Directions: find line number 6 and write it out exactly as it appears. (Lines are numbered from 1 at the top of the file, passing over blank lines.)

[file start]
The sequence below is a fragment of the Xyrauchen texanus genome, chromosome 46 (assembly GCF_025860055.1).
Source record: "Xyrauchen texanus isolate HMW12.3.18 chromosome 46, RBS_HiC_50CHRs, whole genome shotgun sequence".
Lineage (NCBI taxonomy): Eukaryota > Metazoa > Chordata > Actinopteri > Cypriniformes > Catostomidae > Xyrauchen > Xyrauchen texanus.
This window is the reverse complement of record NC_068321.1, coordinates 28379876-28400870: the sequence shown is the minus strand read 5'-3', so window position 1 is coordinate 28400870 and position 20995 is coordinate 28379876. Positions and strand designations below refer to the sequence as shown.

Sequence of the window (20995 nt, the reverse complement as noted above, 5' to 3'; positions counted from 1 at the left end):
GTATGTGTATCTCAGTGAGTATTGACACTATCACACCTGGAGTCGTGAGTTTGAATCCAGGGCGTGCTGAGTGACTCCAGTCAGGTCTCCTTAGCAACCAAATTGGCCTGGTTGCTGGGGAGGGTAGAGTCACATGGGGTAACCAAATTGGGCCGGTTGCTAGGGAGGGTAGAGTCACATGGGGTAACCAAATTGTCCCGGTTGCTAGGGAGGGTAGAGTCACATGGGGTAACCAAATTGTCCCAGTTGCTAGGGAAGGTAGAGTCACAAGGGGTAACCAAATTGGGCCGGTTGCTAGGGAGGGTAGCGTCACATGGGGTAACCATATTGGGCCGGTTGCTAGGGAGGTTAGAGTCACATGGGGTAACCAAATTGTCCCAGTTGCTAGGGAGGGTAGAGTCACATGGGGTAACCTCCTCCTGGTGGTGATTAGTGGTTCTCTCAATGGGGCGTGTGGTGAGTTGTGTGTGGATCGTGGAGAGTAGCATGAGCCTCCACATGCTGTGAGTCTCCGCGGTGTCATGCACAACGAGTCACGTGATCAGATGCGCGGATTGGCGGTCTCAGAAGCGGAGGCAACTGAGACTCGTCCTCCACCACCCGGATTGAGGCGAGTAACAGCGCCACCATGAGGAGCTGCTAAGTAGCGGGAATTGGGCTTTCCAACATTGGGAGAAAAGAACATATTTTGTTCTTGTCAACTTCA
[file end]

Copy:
GTATGTGTATCTCAGTGAGTATTGACACTATCACACCTGGAGTCGTGAGTTTGAATCCAGGGCGTGCTGAGTGACTCCAGTCAGGTCTCCTTAGCAACCAAATTGGCCTGGTTGCTGGGGAGGGTAGAGTCACATGGGGTAACCAAATTGGGCCGGTTGCTAGGGAGGGTAGAGTCACATGGGGTAACCAAATTGTCCCGGTTGCTAGGGAGGGTAGAGTCACATGGGGTAACCAAATTGTCCCAGTTGCTAGGGAAGGTAGAGTCACAAGGGGTAACCAAATTGGGCCGGTTGCTAGGGAGGGTAGCGTCACATGGGGTAACCATATTGGGCCGGTTGCTAGGGAGGTTAGAGTCACATGGGGTAACCAAATTGTCCCAGTTGCTAGGGAGGGTAGAGTCACATGGGGTAACCTCCTCCTGGTGGTGATTAGTGGTTCTCTCAATGGGGCGTGTGGTGAGTTGTGTGTGGATCGTGGAGAGTAGCATGAGCCTCCACATGCTGTGAGTCTCCGCGGTGTCATGCACAACGAGTCACGTGATCAGATGCGCGGATTGGCGGTCTCAGAAGCGGAGGCAACTGAGACTCGTCCTCCACCACCCGGATTGAGGCGAGTAACAGCGCCACCATGAGGAGCTGCTAAGTAGCGGGAATTGGGCTTTCCAACATTGGGAGAAAAGAACATATTTTGTTCTTGTCAACTTCA